Choose one of the objects you selected and describe how your initial understanding of its affordances changed over the course of the exercise?
My object is a plastic Pump bottle which I’ve been reusing as a water bottle for a couple of days. My understanding of affordances over the course of the exercise as I started to remember concepts from the reading and the lecture. I started thinking of more basic characteristics of the bottle (e.g. it has weight, it has a base, it’s pliable plastic) and figuring out what they mean in terms of affordances (e.g. it affords standing, it affords pumping, it affords holding things in place).
While thinking of alternative uses, these affordances become the source of inspiration. Like we can use it as a paper weight, or a door stop, or a squirt gun, based on these affordances. Then it leads to how we can manipulate the object. Let’s say it’s now a flower vase, but we need to twist the cap off. How nice would it be if we could hang it on the terrace? So I added a strap, which would actually serve the object in its original function (as a water bottle) as well.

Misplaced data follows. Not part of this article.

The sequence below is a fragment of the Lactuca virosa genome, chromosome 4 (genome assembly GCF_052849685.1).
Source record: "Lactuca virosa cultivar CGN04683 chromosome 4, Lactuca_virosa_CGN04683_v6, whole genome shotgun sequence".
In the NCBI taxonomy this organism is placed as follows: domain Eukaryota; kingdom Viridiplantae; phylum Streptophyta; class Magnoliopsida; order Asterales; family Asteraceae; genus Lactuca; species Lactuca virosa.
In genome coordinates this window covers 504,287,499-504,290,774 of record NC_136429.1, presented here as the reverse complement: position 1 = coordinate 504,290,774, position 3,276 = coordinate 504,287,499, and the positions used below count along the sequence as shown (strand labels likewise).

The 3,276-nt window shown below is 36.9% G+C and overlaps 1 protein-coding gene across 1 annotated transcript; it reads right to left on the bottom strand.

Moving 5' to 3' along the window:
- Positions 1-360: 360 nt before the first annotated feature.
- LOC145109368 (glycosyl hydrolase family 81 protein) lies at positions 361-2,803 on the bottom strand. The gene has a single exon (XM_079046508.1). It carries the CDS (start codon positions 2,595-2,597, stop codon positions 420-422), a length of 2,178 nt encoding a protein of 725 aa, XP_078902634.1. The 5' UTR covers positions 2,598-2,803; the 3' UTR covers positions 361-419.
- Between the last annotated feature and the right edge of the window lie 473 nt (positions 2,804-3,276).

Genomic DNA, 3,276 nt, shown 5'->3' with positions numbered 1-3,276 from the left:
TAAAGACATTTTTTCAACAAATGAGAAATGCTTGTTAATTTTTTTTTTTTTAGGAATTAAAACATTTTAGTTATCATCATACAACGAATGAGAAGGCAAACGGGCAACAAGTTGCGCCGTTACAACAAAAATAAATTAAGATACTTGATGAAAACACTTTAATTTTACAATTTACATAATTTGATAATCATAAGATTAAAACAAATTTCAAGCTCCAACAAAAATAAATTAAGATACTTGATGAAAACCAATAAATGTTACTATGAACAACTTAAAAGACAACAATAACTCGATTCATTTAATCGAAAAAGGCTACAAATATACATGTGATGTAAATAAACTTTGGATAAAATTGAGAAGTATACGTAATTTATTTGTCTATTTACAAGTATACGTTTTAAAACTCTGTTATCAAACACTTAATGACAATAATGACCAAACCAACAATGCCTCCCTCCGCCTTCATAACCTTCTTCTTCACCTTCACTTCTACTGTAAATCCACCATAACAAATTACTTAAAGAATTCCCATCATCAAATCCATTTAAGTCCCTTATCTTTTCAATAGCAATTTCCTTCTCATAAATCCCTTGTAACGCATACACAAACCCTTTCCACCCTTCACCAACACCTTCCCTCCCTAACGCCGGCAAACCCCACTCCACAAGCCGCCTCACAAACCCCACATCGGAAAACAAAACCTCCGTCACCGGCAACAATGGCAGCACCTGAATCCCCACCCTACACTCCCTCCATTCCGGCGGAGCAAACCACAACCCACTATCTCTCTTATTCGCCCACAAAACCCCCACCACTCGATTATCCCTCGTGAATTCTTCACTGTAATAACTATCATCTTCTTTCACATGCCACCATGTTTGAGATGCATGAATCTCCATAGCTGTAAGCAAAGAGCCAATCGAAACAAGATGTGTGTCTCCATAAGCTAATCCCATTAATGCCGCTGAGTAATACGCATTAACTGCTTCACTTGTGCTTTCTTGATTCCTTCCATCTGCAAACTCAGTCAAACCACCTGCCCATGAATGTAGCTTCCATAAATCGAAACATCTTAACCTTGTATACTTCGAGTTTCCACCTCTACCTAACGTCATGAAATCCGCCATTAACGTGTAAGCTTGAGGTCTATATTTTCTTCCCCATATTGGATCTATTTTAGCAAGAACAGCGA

Given that affordances is a relational property between a person and an object, how did the manipulation of the object and the person’s abilities inform your understanding of the concept? Did it give you inspiration or insight for how to work with affordances as a designer? Discuss this through the specific objects you explored in the exercise.
I was fascinated by the concept of hidden affordances and how a person can be informed of all the affordances an object can have. How can we tell that the top cap slides up? How do we know the main cap twists off? These are some of the things we need to consider as a designer. When we were manipulating the water bottle, after experimenting with chopsticks, we thought of adding a button that would slide the top cap up, which also means the slide affordance isn’t hidden anymore.
Understanding the affordances of an object is necessary in order to optimize its design. Even the water bottle, whose design feels very obvious and intuitive, can be manipulated further according to the affordances we discover. Beyond aesthetics and the functions we deem necessary, we can explore what other affordances it can have, and maybe what affordances it shouldn’t have, what affordances should be perceptible, and what false affordances can be misleading.